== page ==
Really? You do not see the lack of success of western thinking as an indication that there might be a better way?

P – “Perhaps this is a call to work on history of Chinese philosophy? Or is it a call to engage with contemporary Chinese philosophers, i.e., the equivalents of, say, Habermas, Foucault, Kripke, Searle, or Rawls who work there now.”

Surely what we want is not equivalence but improvement. Lao Tsu has not been superceded. Ancient or contemporary, it would make little difference. It is the basic ideas that underlie Indian and Chinese philosophy that are missing from (stereotypical) western thought, in particular the rejection of dualism for the final transcendence of Yin and Yang. (I would largely blame the breakaway Roman Church with its naïve theism). Armed with this idea and its corollaries then the Tao Te Ching, the Upanishads, the Gnostic gospels, the Buddhist sutras and even Chuang Tsu’s comedy sketches become one body of work all promoting the same view.

It would be too much to expect philosophers to all dash off to sit alone in a cave for ten years to get to grips with ancient Chinese philosophy, and grants would not be available, but the metaphysics can be approached without any experience to inform it. This would be why I see Nagarjuna as so important in this context, that he strips philosophy back to its essential core and thus gives us a principle (nonduality, the falsity of all distinctions) that allows us to interpret Lao Tsu et al. Where the latter states cryptically, ‘True words seem paradoxical’, the former explains logically and at greater length why this is so. Assuming no insight from experience, then in the absence of such an explanation I would defy anyone to make sense of Lao Tsu’s comment.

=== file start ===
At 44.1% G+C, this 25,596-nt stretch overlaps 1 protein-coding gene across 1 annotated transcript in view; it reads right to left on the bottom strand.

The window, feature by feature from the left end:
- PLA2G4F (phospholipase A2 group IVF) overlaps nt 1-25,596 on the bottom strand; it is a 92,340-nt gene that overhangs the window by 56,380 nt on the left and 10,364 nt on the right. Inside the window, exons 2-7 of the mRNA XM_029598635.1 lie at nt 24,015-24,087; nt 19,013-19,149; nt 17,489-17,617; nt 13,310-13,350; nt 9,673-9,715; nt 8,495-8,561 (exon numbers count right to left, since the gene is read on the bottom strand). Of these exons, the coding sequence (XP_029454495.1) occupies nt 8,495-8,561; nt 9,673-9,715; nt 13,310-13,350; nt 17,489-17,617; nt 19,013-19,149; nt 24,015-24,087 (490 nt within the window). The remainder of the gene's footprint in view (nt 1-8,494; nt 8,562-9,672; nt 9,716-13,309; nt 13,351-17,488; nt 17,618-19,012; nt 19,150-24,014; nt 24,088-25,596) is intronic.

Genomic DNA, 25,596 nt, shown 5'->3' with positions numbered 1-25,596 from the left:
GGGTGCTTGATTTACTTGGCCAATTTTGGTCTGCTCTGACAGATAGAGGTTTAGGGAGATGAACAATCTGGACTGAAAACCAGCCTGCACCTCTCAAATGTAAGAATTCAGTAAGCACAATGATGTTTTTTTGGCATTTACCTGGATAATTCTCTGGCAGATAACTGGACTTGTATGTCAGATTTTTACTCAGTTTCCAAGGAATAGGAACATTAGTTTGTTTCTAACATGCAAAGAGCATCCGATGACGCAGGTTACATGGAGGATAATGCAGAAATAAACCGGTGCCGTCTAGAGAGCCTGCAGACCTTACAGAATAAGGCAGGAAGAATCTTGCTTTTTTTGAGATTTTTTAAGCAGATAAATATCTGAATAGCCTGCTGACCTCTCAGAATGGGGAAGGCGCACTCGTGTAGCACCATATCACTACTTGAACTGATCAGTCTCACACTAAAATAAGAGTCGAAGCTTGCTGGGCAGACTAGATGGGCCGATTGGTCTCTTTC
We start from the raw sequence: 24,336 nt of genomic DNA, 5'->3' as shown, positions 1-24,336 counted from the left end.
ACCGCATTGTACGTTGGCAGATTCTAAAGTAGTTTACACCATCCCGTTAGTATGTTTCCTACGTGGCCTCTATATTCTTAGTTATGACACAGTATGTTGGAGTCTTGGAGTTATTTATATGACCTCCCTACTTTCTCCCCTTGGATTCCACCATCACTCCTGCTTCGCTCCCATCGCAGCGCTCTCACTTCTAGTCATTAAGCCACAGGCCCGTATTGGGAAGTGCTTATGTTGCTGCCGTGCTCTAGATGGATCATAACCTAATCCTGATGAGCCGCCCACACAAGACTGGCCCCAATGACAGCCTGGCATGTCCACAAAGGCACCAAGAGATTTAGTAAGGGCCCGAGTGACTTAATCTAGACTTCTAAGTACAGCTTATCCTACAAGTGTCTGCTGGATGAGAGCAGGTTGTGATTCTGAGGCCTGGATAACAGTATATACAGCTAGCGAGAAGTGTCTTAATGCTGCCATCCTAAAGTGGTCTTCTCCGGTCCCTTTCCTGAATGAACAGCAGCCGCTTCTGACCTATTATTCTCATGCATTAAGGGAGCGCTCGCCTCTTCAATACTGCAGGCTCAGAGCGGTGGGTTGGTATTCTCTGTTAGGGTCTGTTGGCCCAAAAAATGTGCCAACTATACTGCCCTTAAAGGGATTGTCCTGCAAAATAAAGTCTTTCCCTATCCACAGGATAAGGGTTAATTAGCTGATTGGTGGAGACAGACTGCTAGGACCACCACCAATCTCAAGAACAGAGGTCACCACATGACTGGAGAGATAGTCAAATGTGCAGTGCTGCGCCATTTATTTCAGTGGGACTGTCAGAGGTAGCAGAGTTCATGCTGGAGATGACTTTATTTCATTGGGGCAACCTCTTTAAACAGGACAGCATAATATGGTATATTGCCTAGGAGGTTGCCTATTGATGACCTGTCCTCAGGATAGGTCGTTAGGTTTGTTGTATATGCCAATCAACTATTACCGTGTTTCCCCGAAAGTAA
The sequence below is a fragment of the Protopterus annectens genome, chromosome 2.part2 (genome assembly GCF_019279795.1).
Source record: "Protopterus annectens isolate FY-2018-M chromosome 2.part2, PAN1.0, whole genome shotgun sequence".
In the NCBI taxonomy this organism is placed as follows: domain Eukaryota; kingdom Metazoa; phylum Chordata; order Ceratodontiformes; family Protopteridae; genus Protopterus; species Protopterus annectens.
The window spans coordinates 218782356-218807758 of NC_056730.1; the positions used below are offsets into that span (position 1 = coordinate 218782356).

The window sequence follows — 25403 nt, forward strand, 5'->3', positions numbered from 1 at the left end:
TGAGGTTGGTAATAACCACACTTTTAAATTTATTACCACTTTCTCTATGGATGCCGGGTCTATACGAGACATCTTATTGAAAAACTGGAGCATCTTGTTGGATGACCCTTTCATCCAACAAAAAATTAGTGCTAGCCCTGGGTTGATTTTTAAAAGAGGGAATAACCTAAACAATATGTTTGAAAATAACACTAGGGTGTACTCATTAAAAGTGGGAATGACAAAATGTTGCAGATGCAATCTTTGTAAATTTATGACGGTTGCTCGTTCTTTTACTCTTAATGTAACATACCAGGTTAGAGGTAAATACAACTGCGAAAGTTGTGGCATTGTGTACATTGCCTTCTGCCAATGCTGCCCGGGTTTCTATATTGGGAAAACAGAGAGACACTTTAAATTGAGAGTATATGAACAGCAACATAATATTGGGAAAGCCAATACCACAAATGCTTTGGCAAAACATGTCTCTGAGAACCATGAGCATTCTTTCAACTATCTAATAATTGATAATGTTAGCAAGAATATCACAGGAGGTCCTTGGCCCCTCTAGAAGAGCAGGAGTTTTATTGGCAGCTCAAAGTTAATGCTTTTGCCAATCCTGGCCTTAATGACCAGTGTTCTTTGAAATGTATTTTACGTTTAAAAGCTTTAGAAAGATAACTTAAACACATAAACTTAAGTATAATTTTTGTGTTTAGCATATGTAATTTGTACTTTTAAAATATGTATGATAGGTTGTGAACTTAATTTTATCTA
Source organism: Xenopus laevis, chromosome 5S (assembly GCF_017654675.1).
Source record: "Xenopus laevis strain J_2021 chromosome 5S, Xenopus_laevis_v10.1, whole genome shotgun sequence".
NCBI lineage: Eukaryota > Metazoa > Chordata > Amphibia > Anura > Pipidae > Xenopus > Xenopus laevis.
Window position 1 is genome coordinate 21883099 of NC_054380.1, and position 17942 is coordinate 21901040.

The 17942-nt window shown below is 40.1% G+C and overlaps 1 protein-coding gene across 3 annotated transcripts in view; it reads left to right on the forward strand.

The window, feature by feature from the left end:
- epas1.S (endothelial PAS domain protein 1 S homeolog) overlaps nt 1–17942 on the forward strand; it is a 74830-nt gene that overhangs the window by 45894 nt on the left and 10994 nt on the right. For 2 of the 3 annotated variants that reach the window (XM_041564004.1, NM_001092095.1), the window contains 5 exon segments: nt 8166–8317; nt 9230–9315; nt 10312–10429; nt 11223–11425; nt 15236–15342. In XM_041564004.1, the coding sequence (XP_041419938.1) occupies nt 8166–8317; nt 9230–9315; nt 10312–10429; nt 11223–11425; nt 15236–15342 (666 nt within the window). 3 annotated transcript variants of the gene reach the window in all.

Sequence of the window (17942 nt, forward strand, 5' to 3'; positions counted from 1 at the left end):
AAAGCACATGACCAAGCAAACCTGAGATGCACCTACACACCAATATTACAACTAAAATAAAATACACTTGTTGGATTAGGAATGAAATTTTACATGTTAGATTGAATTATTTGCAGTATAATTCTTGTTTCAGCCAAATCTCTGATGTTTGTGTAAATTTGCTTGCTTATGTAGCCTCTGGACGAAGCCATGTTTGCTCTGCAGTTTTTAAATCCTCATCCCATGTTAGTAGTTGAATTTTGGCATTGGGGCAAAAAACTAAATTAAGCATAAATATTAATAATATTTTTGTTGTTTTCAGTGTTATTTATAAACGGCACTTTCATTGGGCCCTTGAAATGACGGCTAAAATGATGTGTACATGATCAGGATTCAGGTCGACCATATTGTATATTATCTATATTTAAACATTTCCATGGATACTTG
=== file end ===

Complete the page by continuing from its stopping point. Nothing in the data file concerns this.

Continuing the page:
For this reason it would seem a mistake to focus on ancient Chinese philosophy and better to focus on the worldview it usually represents. This appears in and can be investigated through the esoteric writings of all major religious traditions under the heading ‘doctrine of the mean’, ‘perennial philosophy’, ‘nondualism’ and so forth. With this ‘meta-view’ gained, then we can wander easily between Plotinus, Peirce, Bradley, the Buddha, Spira, Nagarjuna, Spencer Brown and the ancients like Lao Tsu and Chuang Tsu, for they all promote the same old view and continue to do so.

Understanding ancient Chinese philosophy would be, for the most part, understanding mysticism, and this would not require a study of Chinese philosophy. For instance, Francis Bradley goes a long way towards explaining Lao Tsu in his metaphysical essay ‘Appearance and Reality’ without mentioning him, as does Plotinus in the Enneads, and as do the writers of the Upanishads.